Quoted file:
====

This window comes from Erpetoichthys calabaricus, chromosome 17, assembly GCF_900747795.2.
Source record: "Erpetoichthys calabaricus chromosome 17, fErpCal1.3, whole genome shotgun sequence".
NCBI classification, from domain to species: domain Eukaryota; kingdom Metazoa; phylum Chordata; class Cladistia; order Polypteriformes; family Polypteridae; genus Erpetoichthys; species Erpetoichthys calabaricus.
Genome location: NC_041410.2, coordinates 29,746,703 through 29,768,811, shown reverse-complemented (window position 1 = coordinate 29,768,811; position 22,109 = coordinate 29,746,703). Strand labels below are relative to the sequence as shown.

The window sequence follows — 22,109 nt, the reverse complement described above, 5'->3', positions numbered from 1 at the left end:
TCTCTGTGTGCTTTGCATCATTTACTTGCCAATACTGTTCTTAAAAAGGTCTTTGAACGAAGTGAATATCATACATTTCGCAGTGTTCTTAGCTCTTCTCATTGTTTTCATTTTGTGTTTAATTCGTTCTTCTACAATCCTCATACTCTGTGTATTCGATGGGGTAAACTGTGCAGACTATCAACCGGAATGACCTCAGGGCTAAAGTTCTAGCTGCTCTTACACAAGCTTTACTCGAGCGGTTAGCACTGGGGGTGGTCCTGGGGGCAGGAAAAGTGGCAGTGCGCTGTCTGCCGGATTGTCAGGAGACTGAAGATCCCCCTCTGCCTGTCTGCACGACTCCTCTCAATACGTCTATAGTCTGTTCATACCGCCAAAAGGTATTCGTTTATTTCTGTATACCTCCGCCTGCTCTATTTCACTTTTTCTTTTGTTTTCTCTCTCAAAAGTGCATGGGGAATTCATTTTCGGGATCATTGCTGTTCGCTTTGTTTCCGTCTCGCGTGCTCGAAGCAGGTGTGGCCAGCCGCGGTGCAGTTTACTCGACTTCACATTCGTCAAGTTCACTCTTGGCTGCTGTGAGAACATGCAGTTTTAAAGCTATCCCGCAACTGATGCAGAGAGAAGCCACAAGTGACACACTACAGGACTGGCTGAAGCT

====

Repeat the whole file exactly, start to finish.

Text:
This window comes from Erpetoichthys calabaricus, chromosome 17, assembly GCF_900747795.2.
Source record: "Erpetoichthys calabaricus chromosome 17, fErpCal1.3, whole genome shotgun sequence".
NCBI classification, from domain to species: domain Eukaryota; kingdom Metazoa; phylum Chordata; class Cladistia; order Polypteriformes; family Polypteridae; genus Erpetoichthys; species Erpetoichthys calabaricus.
Genome location: NC_041410.2, coordinates 29,746,703 through 29,768,811, shown reverse-complemented (window position 1 = coordinate 29,768,811; position 22,109 = coordinate 29,746,703). Strand labels below are relative to the sequence as shown.

The window sequence follows — 22,109 nt, the reverse complement described above, 5'->3', positions numbered from 1 at the left end:
TCTCTGTGTGCTTTGCATCATTTACTTGCCAATACTGTTCTTAAAAAGGTCTTTGAACGAAGTGAATATCATACATTTCGCAGTGTTCTTAGCTCTTCTCATTGTTTTCATTTTGTGTTTAATTCGTTCTTCTACAATCCTCATACTCTGTGTATTCGATGGGGTAAACTGTGCAGACTATCAACCGGAATGACCTCAGGGCTAAAGTTCTAGCTGCTCTTACACAAGCTTTACTCGAGCGGTTAGCACTGGGGGTGGTCCTGGGGGCAGGAAAAGTGGCAGTGCGCTGTCTGCCGGATTGTCAGGAGACTGAAGATCCCCCTCTGCCTGTCTGCACGACTCCTCTCAATACGTCTATAGTCTGTTCATACCGCCAAAAGGTATTCGTTTATTTCTGTATACCTCCGCCTGCTCTATTTCACTTTTTCTTTTGTTTTCTCTCTCAAAAGTGCATGGGGAATTCATTTTCGGGATCATTGCTGTTCGCTTTGTTTCCGTCTCGCGTGCTCGAAGCAGGTGTGGCCAGCCGCGGTGCAGTTTACTCGACTTCACATTCGTCAAGTTCACTCTTGGCTGCTGTGAGAACATGCAGTTTTAAAGCTATCCCGCAACTGATGCAGAGAGAAGCCACAAGTGACACACTACAGGACTGGCTGAAGCT